Latest Jobs Report a Key Element of Foundation’s Workforce Development Strategy

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Confluence Park collaborators display a map of the future park to the Rivard Report.

Scott Ball / Rivard Report

As more jobs are subject to automation over the years, SA Works is focusing on skills for jobs that exist today as well as for the future.

Summer is here, the word is out, and more than 1,400 area high school and college students are already registered for skill-enriching internships this year through SA Works, the workforce development arm of the San Antonio Economic Development Foundation.

As SA Works officials strive to connect intern candidates and employers as it has done the past four years, the group on Thursday released its twice-yearly jobs report, this time focused on the SAEDF’s target industries of information technology (IT), manufacturing, and health care in the San Antonio metropolitan statistical area (MSA), and the talent gaps that exist.

The report details local hiring activities and the education levels, skill requirements, and wages associated with top job postings. Its purpose, said SA Works Executive Director Romanita Matta-Barrera, is to help students, job seekers, educators, and employers understand the employment landscape in San Antonio now and into the future.

“The higher eds, the postsecondary institutions, have really been target consumers of this,” Matta-Barrera said in a wide-ranging conversation at the SAEDF offices with the Rivard Report on Wednesday.

“[Alamo Colleges Chancellor Mike] Flores is using that as his guiding post in terms of what are some of the key credentials, certifications, and degree programs that the college also wants to focus on,” she said. “And so we have been having very robust conversations with them in terms of how can they pivot potentially some of their programs.”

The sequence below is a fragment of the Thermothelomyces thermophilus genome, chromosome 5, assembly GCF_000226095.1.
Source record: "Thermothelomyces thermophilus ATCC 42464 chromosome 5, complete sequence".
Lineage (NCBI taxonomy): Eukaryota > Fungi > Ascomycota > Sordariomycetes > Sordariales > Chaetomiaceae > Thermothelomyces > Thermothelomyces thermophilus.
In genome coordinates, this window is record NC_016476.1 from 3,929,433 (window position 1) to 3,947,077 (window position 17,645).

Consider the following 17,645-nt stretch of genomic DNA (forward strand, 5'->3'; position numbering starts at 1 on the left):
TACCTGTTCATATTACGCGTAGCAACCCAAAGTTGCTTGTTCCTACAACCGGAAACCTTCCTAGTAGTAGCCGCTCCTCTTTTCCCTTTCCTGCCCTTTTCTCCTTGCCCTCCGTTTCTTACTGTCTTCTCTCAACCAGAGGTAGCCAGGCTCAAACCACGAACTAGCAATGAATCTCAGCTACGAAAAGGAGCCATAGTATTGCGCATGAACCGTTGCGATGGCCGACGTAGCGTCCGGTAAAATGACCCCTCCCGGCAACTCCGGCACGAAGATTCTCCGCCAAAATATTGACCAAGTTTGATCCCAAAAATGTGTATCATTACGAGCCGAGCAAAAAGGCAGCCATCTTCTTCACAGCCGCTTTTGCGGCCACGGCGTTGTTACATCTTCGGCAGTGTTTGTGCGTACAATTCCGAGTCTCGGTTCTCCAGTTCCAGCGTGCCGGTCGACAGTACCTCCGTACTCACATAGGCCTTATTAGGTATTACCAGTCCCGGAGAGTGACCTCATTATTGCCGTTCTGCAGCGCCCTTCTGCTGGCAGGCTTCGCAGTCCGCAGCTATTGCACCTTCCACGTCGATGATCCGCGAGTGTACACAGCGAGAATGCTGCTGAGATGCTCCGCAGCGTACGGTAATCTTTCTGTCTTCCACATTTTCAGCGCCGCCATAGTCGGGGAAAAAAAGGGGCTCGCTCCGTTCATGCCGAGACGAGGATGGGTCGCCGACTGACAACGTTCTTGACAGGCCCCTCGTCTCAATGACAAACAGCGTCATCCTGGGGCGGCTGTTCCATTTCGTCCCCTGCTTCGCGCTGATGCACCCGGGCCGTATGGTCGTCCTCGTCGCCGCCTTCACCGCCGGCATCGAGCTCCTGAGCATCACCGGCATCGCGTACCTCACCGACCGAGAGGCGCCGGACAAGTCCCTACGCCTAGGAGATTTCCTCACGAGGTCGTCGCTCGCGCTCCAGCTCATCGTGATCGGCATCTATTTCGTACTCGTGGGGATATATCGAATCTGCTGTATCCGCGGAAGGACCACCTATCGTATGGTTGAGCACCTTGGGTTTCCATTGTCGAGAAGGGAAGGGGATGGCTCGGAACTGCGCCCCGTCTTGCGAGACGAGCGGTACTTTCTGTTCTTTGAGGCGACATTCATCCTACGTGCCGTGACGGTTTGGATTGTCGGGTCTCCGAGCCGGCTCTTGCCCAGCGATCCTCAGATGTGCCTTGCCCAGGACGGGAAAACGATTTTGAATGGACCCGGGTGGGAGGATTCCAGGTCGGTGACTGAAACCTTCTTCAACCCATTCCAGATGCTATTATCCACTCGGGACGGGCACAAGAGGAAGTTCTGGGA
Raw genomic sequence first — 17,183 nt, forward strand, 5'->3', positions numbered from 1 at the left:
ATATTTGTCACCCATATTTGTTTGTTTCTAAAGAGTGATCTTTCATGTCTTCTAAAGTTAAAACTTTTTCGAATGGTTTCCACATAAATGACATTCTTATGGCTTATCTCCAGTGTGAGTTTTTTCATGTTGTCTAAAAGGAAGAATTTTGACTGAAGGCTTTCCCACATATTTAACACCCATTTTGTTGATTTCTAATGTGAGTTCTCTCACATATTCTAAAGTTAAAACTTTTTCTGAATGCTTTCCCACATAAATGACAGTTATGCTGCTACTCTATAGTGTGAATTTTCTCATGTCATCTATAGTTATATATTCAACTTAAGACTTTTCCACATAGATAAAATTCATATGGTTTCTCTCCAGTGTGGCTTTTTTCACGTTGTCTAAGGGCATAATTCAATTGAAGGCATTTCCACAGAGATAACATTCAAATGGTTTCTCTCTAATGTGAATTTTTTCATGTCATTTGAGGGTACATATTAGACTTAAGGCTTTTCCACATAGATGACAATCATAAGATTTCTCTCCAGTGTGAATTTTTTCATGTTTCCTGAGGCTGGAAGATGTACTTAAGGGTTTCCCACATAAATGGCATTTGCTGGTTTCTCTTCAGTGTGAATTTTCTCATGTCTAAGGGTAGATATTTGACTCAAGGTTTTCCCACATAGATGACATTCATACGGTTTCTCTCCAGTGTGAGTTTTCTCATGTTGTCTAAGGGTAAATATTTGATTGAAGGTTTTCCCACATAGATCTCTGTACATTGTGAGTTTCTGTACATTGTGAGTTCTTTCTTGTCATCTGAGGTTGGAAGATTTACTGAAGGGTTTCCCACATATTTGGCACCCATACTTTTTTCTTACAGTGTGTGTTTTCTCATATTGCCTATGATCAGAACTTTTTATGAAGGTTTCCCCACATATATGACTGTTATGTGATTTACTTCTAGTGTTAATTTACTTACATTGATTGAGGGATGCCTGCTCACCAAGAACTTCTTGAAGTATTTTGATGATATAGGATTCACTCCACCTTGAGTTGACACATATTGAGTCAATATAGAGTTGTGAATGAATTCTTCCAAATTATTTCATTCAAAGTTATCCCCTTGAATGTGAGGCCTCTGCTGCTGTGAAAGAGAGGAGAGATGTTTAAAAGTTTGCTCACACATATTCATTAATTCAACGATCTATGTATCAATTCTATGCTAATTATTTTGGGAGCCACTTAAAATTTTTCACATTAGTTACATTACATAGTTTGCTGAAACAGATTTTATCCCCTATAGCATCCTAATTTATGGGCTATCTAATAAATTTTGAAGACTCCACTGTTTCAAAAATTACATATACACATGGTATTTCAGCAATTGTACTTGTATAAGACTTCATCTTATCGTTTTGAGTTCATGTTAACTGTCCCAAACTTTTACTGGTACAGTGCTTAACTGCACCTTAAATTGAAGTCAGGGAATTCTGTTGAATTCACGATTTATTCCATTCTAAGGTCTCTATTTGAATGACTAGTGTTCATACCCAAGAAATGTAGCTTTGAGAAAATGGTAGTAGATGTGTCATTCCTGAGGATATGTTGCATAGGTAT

Focusing on workforce development in tandem with attracting and retaining new business to San Antonio is what SAEDF President and CEO Jenna Saucedo-Herrera believes will “move the needle” for San Antonio in reaching the economic development goals established in the Forefront SA Business Plan.

“Every single visit with not only prospective new folks to our market but local employers, we discuss workforce development and we discuss the need, again, not just for their workforce today, but what they need 10 and 20 years out,” Saucedo-Herrera said. “And that conversation always starts with developing our local talent.”

The report concluded that while job growth is up, the key to maintaining a stable workforce in San Antonio amid a tight labor market and low unemployment is a focus on skill development.

Courtesty / San Antonio Economic Development Foundation

Jenna Saucedo-Herrera, president and CEO of the San Antonio Economic Development Foundation

And given that more and more jobs in San Antonio and elsewhere will be subject to automation over the next several years, there’s a push by SA Works to fill the pipeline with talent for the jobs that exist today as well as for the future.